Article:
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One Of The Largest Surveys Of Crime Victims In The U.S. Is Probably Underestimating Sexual Assaults

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"One Of The Largest Surveys Of Crime Victims In The U.S. Is Probably Underestimating Sexual Assaults"

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The U.S. Department of Justice’s annual National Crime Victimization Survey (NCVS) is one of the nation’s largest and most trusted sources for data on the crime rate. But it may not be painting an accurate picture of the number of sexual crimes that actually occur in the U.S., according to a new report from the National Research Council.

The new report was commissioned by the Justice Department, which wanted to make sure its annual survey is accurately assessing sexual assault cases. Considering that the 2011 version of NCVS found that sexual assault accounted for just one percent of all the crimes recorded, it was probably fairly obvious that those numbers were too low. Other surveys of sexual violence have found that it’s actually incredibly common, impacting as many as one in three women around the world.

And sure enough, the researchers who contributed to new report concluded that incidences of rape probably are currently being undercounted in the NCVS. It’s not hard to imagine that the artificially low numbers are making it difficult to ensure that law enforcement departments have adequate resources to handle the number of crimes that are occurring, or hampering ongoing efforts to connect victims with the resources they need.

On a more abstract level, undercounting rape may contribute to a society that downplays rape culture and mistrusts victims’ stories. It gives people ammunition to bolster their claims that sexual assault isn’t that big of a problem after all.

So what’s going wrong with the NCVS? The researchers point to a few specific issues that we need to change in order to get the right numbers in this area.

First of all, the NCVS is conducted by the Census Bureau, using a random sample of households that are surveyed over a three year period. The researchers pointed out that method of data collection is likely providing an incomplete snapshot of sexual assault because it could be missing huge populations of the country that are especially at risk for these crimes — like college women, residents of shelters for battered women, anyone who’s recently filed a police report for another kind of violent crime, outpatients from mental health facilities, or anyone who’s recently been treated in an emergency department.

So the researchers suggest removing sexual crimes from the NCVS altogether. “To more accurately measure when and how these victimizations occur, we recommend a separate survey that is focused on these specific crimes within a public health context and targets those most at risk for sexual violence,” William Kalsbeek, a professor of biostatistics at the University of North Carolina who co-chaired the research panel, explained in a statement.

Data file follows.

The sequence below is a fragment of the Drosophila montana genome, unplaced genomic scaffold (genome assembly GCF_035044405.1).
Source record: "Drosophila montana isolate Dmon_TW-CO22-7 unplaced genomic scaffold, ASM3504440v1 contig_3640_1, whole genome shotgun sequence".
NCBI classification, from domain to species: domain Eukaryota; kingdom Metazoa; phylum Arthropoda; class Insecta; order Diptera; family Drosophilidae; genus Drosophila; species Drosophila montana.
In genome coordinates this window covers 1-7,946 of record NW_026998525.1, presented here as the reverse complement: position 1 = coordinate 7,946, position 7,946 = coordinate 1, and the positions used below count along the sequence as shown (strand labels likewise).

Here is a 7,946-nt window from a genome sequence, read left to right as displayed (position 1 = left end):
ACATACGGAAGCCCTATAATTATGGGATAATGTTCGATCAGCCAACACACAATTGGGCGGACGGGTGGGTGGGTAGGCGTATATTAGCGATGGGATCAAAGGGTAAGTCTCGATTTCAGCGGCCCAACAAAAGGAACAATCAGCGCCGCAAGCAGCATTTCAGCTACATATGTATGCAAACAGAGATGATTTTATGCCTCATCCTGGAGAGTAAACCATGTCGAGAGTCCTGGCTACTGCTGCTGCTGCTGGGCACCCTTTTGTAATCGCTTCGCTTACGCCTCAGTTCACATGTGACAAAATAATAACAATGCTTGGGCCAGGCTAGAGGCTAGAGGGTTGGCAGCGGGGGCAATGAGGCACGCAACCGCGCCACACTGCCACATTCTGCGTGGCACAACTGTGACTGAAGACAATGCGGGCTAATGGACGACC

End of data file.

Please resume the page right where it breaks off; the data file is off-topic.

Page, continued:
Asking about rape within the context of crime just doesn’t work, the researchers noted, because of the specific dynamics at play after a sexual assault. For instance, the vast majority of victims don’t report their rape to the police. They may feel like that means they shouldn’t report it on a government survey about crime, either.

There are other ways that the NCVS currently fails to take into account the specific nature of sexual assault, too. For instance, the Census Bureau currently collects its data by conducting surveys in Americans’ households. But, since most sexual assaults are committed by people who the victim knows, a rape victim may not feel safe enough to talk about that crime if they’re surrounded by the people they live with. They need more privacy to disclose that information — but the researchers point out that NCVS interviewers aren’t trained on this issue.

The National Research Council’s report doesn’t mince words on the importance of getting this data right. “Rape and sexual assault are among the most injurious crimes a person can inflict on another. The effects are devastating, extending beyond the initial victimization to consequences such as unwanted pregnancy, sexually transmitted infections, sleep and eating disorders, and other emotional and physical problems,” the researchers write. “These data can influence public health and mental health policies and help identify interventions that will reduce the risk of future attacks.”

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